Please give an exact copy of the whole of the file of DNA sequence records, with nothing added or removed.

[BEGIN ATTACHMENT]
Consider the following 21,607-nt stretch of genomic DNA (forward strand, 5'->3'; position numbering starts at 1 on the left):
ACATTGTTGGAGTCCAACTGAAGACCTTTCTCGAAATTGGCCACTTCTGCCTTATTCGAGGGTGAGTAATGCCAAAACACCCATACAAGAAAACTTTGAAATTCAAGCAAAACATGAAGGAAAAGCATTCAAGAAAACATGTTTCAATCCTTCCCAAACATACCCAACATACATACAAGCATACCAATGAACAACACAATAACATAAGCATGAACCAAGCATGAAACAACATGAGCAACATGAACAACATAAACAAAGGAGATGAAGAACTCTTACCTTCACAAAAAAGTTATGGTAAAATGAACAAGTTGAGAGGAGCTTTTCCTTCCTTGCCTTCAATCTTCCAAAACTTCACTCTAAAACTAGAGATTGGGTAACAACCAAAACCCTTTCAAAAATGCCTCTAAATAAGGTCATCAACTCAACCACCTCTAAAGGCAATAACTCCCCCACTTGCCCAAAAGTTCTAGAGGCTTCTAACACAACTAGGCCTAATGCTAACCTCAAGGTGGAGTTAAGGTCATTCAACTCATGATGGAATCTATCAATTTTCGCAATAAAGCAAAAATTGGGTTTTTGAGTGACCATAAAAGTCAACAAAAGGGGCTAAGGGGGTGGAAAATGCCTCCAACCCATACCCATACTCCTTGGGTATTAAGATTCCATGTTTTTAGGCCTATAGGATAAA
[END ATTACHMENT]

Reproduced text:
Consider the following 21,607-nt stretch of genomic DNA (forward strand, 5'->3'; position numbering starts at 1 on the left):
ACATTGTTGGAGTCCAACTGAAGACCTTTCTCGAAATTGGCCACTTCTGCCTTATTCGAGGGTGAGTAATGCCAAAACACCCATACAAGAAAACTTTGAAATTCAAGCAAAACATGAAGGAAAAGCATTCAAGAAAACATGTTTCAATCCTTCCCAAACATACCCAACATACATACAAGCATACCAATGAACAACACAATAACATAAGCATGAACCAAGCATGAAACAACATGAGCAACATGAACAACATAAACAAAGGAGATGAAGAACTCTTACCTTCACAAAAAAGTTATGGTAAAATGAACAAGTTGAGAGGAGCTTTTCCTTCCTTGCCTTCAATCTTCCAAAACTTCACTCTAAAACTAGAGATTGGGTAACAACCAAAACCCTTTCAAAAATGCCTCTAAATAAGGTCATCAACTCAACCACCTCTAAAGGCAATAACTCCCCCACTTGCCCAAAAGTTCTAGAGGCTTCTAACACAACTAGGCCTAATGCTAACCTCAAGGTGGAGTTAAGGTCATTCAACTCATGATGGAATCTATCAATTTTCGCAATAAAGCAAAAATTGGGTTTTTGAGTGACCATAAAAGTCAACAAAAGGGGCTAAGGGGGTGGAAAATGCCTCCAACCCATACCCATACTCCTTGGGTATTAAGATTCCATGTTTTTAGGCCTATAGGATAAA